I’d set aside the second day of the test for greenlaning, so we swap vehicles again and head off for the lanes. We take a look at the lane along Rudland Rigg. The snows falling sideways and I know that the northern end can be rocky. I’d thrown waffle boards in with the recovery kit, but I can’t risk damaging the vehicles and the weather is against us, so I make the call to turn round and re-group across the A1 at Masham.
I’m last off the lane, yet still arrive at Masham second, three minutes behind Mark who set off 20 minutes before me. We’d bunched up at Sutton Bank and the sat navs chose different routes at Thirsk. I was following Mike for a while before his sat nav decided to take him via Ripon, rather than the direct route. I followed the road signs instead and manage to get in a spot of shopping before the others arrive.
We greenlane across Grewelthorpe Moor and arrive at the end at about 16.45. I’d planned on a coffee stop at the Stump Cross Caverns, but they shut at 17.00. JP sets off first and I wait for to exit the lane before following on.
Now, I’m not saying that Theo is a slow driver, but I catch up with him quickly and choose not to sit behind him. I’m in the Discovery and spot a greenlane off to one side and trundle along it before re-joining tarmac.
Despite my detour, I still arrive at Stump Cross before him. JP has spoken nicely to the ladies in the coffee shop and they’ve agreed to stay open a bit longer so we can grab a coffee.
I notice we’re a vehicle short of a group test and stand outside to flag it in. Owen, our sixth driver, had missed a junction and faced a five mile detour to re-join the route.
Cold winds bring blizzard conditions as we leave. Owen and I choose to go west, then south past Bolton Abbey, while the others follow their sat navs via Blubberhouses. The sat navs provoke some complaints when we re-group at the hotel – as do the auto-dimming headlights: ‘they’re just not quick enough to dim, so it’s easier to do it manually’ is the common view.
There’s less navigation to do when we arrive at Parkwood Off-Road Centre, but we still need to familiarise ourselves with the site and after a couple of laps, JP and I head off in the Defender to find some gnarly, but bodywork-friendly, terrain to test the vehicles. As we’re the only people on site we can go up the downs and down the ups and soon find some suitable routes to put the vehicles through.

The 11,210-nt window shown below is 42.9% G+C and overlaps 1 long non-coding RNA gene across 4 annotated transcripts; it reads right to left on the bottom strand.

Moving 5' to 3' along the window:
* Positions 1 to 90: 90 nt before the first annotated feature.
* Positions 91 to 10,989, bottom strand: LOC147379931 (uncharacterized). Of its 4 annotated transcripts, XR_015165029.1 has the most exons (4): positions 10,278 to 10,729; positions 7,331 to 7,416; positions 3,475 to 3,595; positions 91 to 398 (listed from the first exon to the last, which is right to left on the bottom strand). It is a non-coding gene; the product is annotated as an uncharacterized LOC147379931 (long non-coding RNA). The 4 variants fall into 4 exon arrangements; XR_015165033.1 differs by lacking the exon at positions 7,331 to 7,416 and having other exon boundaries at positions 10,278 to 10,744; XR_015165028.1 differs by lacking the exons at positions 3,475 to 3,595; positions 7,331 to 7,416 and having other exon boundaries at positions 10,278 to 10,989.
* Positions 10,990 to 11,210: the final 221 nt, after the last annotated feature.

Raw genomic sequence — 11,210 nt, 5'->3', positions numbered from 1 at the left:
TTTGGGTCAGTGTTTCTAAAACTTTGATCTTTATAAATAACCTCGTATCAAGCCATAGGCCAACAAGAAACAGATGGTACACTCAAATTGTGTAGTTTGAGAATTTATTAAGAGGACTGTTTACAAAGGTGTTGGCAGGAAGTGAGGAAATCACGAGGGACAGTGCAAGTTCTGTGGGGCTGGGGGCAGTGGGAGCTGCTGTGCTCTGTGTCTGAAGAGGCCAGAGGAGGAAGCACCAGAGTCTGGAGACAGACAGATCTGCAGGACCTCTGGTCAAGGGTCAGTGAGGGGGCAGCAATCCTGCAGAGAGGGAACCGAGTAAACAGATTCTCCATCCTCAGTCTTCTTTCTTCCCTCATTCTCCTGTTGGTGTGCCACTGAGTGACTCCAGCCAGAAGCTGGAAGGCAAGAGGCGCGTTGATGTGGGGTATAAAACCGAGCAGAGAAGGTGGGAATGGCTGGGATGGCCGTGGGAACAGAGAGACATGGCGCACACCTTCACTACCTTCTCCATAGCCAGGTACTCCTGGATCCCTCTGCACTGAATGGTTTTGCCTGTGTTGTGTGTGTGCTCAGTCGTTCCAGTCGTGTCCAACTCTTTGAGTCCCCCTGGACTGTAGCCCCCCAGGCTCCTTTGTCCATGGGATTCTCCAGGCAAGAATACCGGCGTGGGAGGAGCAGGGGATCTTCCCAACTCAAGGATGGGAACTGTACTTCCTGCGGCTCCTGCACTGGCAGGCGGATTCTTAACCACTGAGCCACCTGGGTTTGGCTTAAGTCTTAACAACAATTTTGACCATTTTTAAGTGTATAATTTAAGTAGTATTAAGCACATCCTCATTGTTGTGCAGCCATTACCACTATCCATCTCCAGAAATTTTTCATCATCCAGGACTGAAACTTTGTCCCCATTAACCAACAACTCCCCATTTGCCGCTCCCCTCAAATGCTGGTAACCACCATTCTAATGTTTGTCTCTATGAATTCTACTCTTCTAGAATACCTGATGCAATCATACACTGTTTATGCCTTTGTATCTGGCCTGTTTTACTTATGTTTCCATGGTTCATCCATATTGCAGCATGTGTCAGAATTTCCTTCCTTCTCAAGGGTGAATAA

The biggest surprise is probably the Range Rover Sport. We thought the lack of low-range may restrict its ability, but it doesn’t seem to be the case. Had it been a manual there may have been issues, but it isn’t (it’s not available as a manual), and the autobox keeps you going. And everywhere the Defender goes, the Sport is able to follow.
We sideline the Evoque and Freelander 2 for a time while we drive the more rutted sections, but I decide they’ve sat idle for long enough, so I put the Evoque through some serious axle twisters, the traction control allowing it to crawl through, almost effortlessly, despite the front wheel being a few feet off the ground.
As the day goes on the vehicles get progressively dirtier, both inside and out. The hybrid Range Rover is interesting – off-roading in electric mode gives you a strange out-of-control feeling, just because you can’t hear the comforting mumble of the engine, but it’s as effortless as ever.
We finish testing just before the ever-darkening clouds break. In some ways it would be good to wait and let nature clean the Land Rovers, but you can have too much of a good thing. And anyway, a post-test drink is called for.
Mine’s a pint…
Read the full story in the May 2014 issue of LRO, on sale now – print and digital editions available